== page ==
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Black bears are some of the most widely hunted game in North America. They can be elusive, despite their size, which is another reason for their popularity in big game hunting. The black bear is also a ferocious animal, which means they are considered a real trophy.
Found throughout the US (40 of 50 states), the black bear’s varied diet means that they can live in a host of different terrains. There are some that prefer living by the water, with others opting for dense woodland. There are thought to be nearly a million black bears in North America. Where you hunt will have some bearing on how best to hunt, but below are nine tips to help you hunt black bears.
Consider what your game is likely eating according to their general location and the time of year. Concentrate on areas where this food is found. Acorns are a popular foodstuff during fall, and boulders and logs harbor bugs and insects that they will eat year-round. If you’re setting up bait traps, consider putting them near these areas, having looked for evidence of bears.
Bears also need water. In areas where fresh water is prevalent, they are never far from a watering hole, but in areas with less access, such as high up mountains, water is a major commodity and black bears will either hang around these spots or they will visit them frequently. Scout from a distance and determine their paths to and from these areas.
A deer can feed a black bear for several days. While some bears may be more inclined to stick with smaller prey, even including insects. If you can find where the deer feed, there is a chance that you will be able to locate at least one nearby black bear. You don’t have to approach the deer, but if you can see them feeding in a field, always check your surroundings before settling in.
One of the reasons that bears can prove so elusive is their exceptional sense of smell. They use it for hunting, but they also use it to avoid humans. If you’re approaching a bear or an area where you are confident that there have been bears, ensure that you stay downwind. And, when stalking your prey, plan your route so that you remain downwind because it only takes one whiff for a bear to detect something amiss.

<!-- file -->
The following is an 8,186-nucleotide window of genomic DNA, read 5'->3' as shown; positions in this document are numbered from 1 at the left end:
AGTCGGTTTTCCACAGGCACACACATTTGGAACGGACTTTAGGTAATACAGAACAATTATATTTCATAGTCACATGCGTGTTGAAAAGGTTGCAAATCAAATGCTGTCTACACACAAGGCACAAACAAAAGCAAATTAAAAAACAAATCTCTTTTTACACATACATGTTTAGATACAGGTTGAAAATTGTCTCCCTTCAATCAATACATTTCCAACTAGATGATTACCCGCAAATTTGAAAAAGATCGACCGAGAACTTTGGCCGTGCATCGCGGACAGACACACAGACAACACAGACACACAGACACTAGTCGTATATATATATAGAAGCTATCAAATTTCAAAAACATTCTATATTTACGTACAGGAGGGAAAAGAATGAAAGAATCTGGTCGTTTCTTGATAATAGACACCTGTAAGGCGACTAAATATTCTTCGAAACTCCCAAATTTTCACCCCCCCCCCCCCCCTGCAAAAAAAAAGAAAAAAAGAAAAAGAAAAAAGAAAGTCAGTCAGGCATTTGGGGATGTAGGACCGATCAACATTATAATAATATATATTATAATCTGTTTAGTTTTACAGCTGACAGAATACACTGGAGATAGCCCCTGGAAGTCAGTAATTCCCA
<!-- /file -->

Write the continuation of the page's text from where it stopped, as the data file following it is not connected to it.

Laying bait is an effective way to lure bears from the surrounding area or to keep their attention in a single spot. There are also limitations on the number of bait traps that hunters are allowed to lay in some states. As such, every bait trap counts. They should be placed in areas where bears are known to travel or where they stop to hunt.
Always approach your bait assuming that there is a bear there. This means approaching from downwind and using cover. It also means that you will be ready to take the shot straight away if necessary. If you have to spend even a couple of minutes preparing yourself, it could be too long.
Even if there are no state regulations governing the number of bait stations you can lay, you should limit the number you put down. If you have too many, you will find it difficult to man or rotate around them all. However, you should put several up, and they should be some miles apart. Man them with game cameras. Even if you miss an opportunity, you can study the patterns and movements of the bears caught on camera.
Bears really do have an acute sense of smell and they are especially good at detecting human aromas. If they smell engine exhaust, they are likely to avoid the area and take a different path. You can also get special soaps and shampoos that are odor-free and that are designed for hunting. Some manufacturers sell hunting gear that contains antimicrobials to help eliminate tell-tale smells, and scent control spray can be worn during the hunt.
If you’re convinced you’ve found a spot where bears travel or where they are found regularly, don’t be put off if you see nothing for a few hours. Try another spot according to your route research, but also make sure to check back on the original position later. Bears are creatures of habit, and they will return to the same areas if they find food or if a route gives them access to where they want to be.
Bear hunting is considered the epitome of hunting to many people, primarily because of the size and stature of the black bear, as well as the challenge and the trophy. Always ensure you’re prepared, do your homework before you leave, and be prepared to put in some hours tracking and monitoring regular food and watering spots that bears are likely to frequent. Make the most of your bait allowances and avoid leaving too much human musk in an area if you don’t want to deter black bears.
Featured Image Credit: ArtTower, Pixabay
Robert’s obsession with all things optical started early in life, when his optician father would bring home prototypes for Robert to play with. Nowadays, Robert is dedicated to helping others find the right optics for their needs. His hobbies include astronomy, astrophysics, and model building. Originally from Newark, NJ, he resides in Santa Fe, New Mexico, where the nighttime skies are filled with glittering stars.
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